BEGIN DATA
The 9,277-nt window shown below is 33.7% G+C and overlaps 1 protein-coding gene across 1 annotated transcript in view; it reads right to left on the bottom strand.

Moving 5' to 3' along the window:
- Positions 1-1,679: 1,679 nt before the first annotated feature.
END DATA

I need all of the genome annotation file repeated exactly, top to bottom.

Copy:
The 9,277-nt window shown below is 33.7% G+C and overlaps 1 protein-coding gene across 1 annotated transcript in view; it reads right to left on the bottom strand.

Moving 5' to 3' along the window:
- Positions 1-1,679: 1,679 nt before the first annotated feature.